• “holding fast the faithful word, which is in accordance with the teaching, so that he is able both to exhort in sound doctrine and to refute those who contradict” (Titus 1:9)
  • The Scriptures do not indicate that every elder has to have the spiritual gift of teaching the Word, but he does have to be “able to teach.”

We teach not just by what we say, but what we model for others.

  • Jesus was our ultimate model.
  • How are we doing in following His example?

James begins chapter three by making a very sobering statement, that the gift – and skill – of teaching the Word of God must be used very, very carefully because anyone who teaches the Scriptures “will incur a stricter judgment.”

  • Teachers will be held to a higher standard than other Christians. Why?
  • Because the Lord Jesus is the Word (John chapter one)
  • People who teach the Word are teaching about Him, they are teaching His very words, His very nature and character and essence and commands.
  • Thus, teachers will be judged by the Lord Jesus as to how carefully and humbly and precisely we teach the Word.
  • This is why the Apostle Paul instructs Timothy to “be diligent to present yourself approved to God as a workman who does not need to be ashamed, accurately handling the word of truth.” (2 Timothy 2:15)

When it comes to teaching God’s Word, therefore:

  • we must be diligent
  • we must work hard
  • we must be accurate
  • for the blessing of those who hear
  • but also so that we will be bless, and so that we will not be ashamed
  • Paul says there is shame in mishandling the Scriptures.

James also says there is judgment in mishandling the Scriptures.

  • Heretics and other false teachers will, of course, face judgment.
  • 2 Peter 2:1-4 — “But false prophets also arose among the people, just as there will also be false teachers among you, who will secretly introduce destructive heresies, even denying the Master who bought them, bringing swift destruction upon themselves….their judgment from long ago is not idle, and their destruction is not asleep. For if God did not spare angels when they sinned, but cast them into hell and committed them to pits of darkness, reserved for judgment….”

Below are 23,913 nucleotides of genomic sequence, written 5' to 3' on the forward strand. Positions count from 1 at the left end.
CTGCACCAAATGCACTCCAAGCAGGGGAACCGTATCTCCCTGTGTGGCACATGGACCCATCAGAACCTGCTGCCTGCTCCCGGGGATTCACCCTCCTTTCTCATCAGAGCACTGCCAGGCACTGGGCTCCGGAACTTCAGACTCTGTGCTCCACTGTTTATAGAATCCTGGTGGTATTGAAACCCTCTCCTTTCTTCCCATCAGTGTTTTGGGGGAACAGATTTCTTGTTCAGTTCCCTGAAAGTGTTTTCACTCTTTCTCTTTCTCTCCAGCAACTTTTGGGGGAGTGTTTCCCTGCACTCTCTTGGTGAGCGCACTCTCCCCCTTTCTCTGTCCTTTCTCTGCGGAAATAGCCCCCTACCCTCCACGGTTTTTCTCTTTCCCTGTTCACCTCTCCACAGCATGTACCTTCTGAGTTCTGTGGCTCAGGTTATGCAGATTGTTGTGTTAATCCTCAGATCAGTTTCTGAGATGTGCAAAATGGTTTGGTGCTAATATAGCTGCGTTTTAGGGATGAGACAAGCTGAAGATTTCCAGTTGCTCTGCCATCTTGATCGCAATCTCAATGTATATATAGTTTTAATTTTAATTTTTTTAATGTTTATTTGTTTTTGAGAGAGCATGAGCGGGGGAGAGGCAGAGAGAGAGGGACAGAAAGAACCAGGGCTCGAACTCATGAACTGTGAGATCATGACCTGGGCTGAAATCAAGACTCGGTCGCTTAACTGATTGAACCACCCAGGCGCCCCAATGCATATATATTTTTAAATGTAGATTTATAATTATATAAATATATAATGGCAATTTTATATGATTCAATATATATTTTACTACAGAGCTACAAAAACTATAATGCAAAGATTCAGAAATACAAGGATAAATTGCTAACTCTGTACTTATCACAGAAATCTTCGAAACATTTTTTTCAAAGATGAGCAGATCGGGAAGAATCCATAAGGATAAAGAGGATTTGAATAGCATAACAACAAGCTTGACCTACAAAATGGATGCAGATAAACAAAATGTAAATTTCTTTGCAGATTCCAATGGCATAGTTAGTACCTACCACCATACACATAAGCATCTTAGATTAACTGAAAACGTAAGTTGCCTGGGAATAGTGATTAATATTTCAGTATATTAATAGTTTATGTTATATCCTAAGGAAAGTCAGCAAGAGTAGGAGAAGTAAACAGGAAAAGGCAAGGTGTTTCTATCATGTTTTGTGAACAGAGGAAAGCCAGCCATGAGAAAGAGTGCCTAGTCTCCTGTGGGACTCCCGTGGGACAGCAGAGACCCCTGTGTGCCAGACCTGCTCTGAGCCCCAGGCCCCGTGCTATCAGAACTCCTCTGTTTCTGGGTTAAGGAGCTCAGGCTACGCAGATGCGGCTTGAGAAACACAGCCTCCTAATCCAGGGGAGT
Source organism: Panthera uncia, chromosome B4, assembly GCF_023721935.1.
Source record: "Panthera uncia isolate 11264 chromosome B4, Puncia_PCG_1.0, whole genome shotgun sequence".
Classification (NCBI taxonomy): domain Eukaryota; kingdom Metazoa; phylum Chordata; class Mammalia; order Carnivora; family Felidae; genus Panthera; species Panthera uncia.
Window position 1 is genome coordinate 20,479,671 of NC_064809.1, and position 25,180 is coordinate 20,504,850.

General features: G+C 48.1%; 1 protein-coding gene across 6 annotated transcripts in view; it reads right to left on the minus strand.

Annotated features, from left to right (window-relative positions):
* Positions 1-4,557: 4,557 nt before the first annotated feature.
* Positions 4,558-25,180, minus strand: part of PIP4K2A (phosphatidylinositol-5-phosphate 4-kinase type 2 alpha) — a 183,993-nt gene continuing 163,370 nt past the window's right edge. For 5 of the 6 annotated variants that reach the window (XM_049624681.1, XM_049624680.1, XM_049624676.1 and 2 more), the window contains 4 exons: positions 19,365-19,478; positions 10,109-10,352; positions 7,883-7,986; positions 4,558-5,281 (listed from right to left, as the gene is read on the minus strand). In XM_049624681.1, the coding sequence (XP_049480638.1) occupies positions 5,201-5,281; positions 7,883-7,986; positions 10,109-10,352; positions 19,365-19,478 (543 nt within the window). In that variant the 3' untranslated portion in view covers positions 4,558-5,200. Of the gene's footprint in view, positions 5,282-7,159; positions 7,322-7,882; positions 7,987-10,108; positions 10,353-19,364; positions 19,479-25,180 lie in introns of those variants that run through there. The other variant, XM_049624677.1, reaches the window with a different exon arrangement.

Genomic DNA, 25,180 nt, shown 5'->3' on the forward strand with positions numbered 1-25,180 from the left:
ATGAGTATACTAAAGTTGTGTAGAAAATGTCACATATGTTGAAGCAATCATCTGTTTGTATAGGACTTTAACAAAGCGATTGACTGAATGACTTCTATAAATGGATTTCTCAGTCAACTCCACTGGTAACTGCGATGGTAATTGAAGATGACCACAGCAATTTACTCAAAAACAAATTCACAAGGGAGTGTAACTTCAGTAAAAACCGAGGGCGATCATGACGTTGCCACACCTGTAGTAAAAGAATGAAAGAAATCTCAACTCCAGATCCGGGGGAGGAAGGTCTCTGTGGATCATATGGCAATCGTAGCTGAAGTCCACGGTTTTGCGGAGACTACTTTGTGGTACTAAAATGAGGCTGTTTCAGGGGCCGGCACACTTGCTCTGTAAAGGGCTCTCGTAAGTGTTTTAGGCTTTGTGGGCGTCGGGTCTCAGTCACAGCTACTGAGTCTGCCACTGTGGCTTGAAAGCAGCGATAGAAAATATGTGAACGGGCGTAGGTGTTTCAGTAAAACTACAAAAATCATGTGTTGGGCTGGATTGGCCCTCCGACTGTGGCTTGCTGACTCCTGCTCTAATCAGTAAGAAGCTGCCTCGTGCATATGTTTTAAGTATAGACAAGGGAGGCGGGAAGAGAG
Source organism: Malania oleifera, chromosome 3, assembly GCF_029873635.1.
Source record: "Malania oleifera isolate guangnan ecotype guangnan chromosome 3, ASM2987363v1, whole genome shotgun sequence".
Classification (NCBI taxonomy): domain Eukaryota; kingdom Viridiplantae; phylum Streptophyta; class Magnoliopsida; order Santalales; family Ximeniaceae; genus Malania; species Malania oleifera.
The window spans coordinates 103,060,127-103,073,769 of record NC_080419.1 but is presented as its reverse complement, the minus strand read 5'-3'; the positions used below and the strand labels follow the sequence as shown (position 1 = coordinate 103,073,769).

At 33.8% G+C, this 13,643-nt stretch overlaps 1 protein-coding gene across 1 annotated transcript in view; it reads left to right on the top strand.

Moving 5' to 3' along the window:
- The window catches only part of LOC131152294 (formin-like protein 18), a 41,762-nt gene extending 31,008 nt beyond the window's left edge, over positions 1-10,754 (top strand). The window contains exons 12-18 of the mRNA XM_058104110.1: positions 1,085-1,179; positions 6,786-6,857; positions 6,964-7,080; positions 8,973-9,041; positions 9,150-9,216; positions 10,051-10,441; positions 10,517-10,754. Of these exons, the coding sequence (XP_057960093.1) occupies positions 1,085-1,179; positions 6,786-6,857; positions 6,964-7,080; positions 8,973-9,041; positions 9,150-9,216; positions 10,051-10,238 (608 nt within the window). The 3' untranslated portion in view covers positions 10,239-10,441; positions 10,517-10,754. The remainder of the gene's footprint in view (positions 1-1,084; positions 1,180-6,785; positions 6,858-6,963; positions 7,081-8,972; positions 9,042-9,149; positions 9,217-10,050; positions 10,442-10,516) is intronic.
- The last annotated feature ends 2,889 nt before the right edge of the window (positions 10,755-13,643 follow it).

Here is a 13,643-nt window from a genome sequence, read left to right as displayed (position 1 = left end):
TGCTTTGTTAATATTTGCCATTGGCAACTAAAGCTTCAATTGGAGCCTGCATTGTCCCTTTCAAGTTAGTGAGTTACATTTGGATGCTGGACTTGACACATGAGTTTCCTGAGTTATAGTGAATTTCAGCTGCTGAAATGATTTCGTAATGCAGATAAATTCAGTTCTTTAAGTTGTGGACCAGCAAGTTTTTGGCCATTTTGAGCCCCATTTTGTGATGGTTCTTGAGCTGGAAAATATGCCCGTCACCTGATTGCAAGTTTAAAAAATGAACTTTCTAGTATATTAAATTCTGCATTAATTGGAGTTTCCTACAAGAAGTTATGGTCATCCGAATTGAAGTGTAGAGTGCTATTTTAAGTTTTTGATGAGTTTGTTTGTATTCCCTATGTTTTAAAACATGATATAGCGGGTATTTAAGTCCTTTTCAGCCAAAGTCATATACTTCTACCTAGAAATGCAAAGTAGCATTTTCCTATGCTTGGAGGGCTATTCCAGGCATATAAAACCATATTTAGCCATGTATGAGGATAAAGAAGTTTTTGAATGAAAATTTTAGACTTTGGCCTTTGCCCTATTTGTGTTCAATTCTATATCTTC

But James is also saying that teachers who are truly born again believers yet mishandle the Word of God will also face judgment. Not a judgment that affects our eternal salvation, but rather a judgment that affects our standing in the Kingdom and our eternal rewards. 

  • Jesus said in Matthew 5:19, “Whosoever therefore shall break one of these least commandments, and shall teach men so, he shall be called the least in the kingdom of heaven: but whosoever shall do and teach them, the same shall be called great in the kingdom of heaven.” (KJV)
  • Amplified translation: “Whoever then breaks or does away with or relaxes one of the least [important] of these commandments and teaches men so shall be called least [important] in the kingdom of heaven, but he who practices them and teaches others to do so shall be called great in the kingdom of heaven.” (Matthew 5:19)

 James 3:1, therefore, is a sober word of caution.

  • Has God really called me to teach His Word?
  • How hard and diligently and carefully am I  being to teach the Word accurately?
  • Have I truly realized the higher standard that is applied to those who teach the Word and processed the implications of that standard?
  • Am I prepared to face a stricter judgment as I teach the Word?
  • If not, what would the Lord have me do, and not do?
  • If so, am I helping others understand this high standard and strict judgment as I equip them to teach the Word, as well?

Tomorrow, Lord willing, I’ll post some notes on the next few verses — dealing with how we can sin in what we say and how we say it.

May God bless you as you study the Book of James.